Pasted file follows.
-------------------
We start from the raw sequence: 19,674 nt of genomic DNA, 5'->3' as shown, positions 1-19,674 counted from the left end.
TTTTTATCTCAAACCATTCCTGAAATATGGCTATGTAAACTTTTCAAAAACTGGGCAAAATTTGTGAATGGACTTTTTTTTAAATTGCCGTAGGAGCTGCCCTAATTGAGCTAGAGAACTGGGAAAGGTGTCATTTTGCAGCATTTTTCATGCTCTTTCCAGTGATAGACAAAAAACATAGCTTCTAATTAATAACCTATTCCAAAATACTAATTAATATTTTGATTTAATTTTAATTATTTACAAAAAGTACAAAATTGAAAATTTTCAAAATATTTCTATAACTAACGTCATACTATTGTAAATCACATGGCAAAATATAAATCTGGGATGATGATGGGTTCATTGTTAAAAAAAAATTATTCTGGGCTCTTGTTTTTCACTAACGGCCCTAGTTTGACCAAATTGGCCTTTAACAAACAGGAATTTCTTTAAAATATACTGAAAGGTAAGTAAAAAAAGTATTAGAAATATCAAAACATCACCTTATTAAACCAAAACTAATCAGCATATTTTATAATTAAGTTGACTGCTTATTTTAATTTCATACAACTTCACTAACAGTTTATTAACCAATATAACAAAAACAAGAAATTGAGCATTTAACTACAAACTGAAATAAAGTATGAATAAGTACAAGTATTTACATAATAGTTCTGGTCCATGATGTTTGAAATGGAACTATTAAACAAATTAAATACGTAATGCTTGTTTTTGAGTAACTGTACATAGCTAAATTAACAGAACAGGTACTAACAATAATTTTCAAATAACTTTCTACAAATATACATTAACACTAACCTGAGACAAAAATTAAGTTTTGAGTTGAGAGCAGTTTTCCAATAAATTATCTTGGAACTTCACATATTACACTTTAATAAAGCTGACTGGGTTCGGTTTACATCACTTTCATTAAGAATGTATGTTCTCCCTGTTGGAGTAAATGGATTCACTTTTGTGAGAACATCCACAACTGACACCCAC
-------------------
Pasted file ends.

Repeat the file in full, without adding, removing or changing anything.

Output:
We start from the raw sequence: 19,674 nt of genomic DNA, 5'->3' as shown, positions 1-19,674 counted from the left end.
TTTTTATCTCAAACCATTCCTGAAATATGGCTATGTAAACTTTTCAAAAACTGGGCAAAATTTGTGAATGGACTTTTTTTTAAATTGCCGTAGGAGCTGCCCTAATTGAGCTAGAGAACTGGGAAAGGTGTCATTTTGCAGCATTTTTCATGCTCTTTCCAGTGATAGACAAAAAACATAGCTTCTAATTAATAACCTATTCCAAAATACTAATTAATATTTTGATTTAATTTTAATTATTTACAAAAAGTACAAAATTGAAAATTTTCAAAATATTTCTATAACTAACGTCATACTATTGTAAATCACATGGCAAAATATAAATCTGGGATGATGATGGGTTCATTGTTAAAAAAAAATTATTCTGGGCTCTTGTTTTTCACTAACGGCCCTAGTTTGACCAAATTGGCCTTTAACAAACAGGAATTTCTTTAAAATATACTGAAAGGTAAGTAAAAAAAGTATTAGAAATATCAAAACATCACCTTATTAAACCAAAACTAATCAGCATATTTTATAATTAAGTTGACTGCTTATTTTAATTTCATACAACTTCACTAACAGTTTATTAACCAATATAACAAAAACAAGAAATTGAGCATTTAACTACAAACTGAAATAAAGTATGAATAAGTACAAGTATTTACATAATAGTTCTGGTCCATGATGTTTGAAATGGAACTATTAAACAAATTAAATACGTAATGCTTGTTTTTGAGTAACTGTACATAGCTAAATTAACAGAACAGGTACTAACAATAATTTTCAAATAACTTTCTACAAATATACATTAACACTAACCTGAGACAAAAATTAAGTTTTGAGTTGAGAGCAGTTTTCCAATAAATTATCTTGGAACTTCACATATTACACTTTAATAAAGCTGACTGGGTTCGGTTTACATCACTTTCATTAAGAATGTATGTTCTCCCTGTTGGAGTAAATGGATTCACTTTTGTGAGAACATCCACAACTGACACCCAC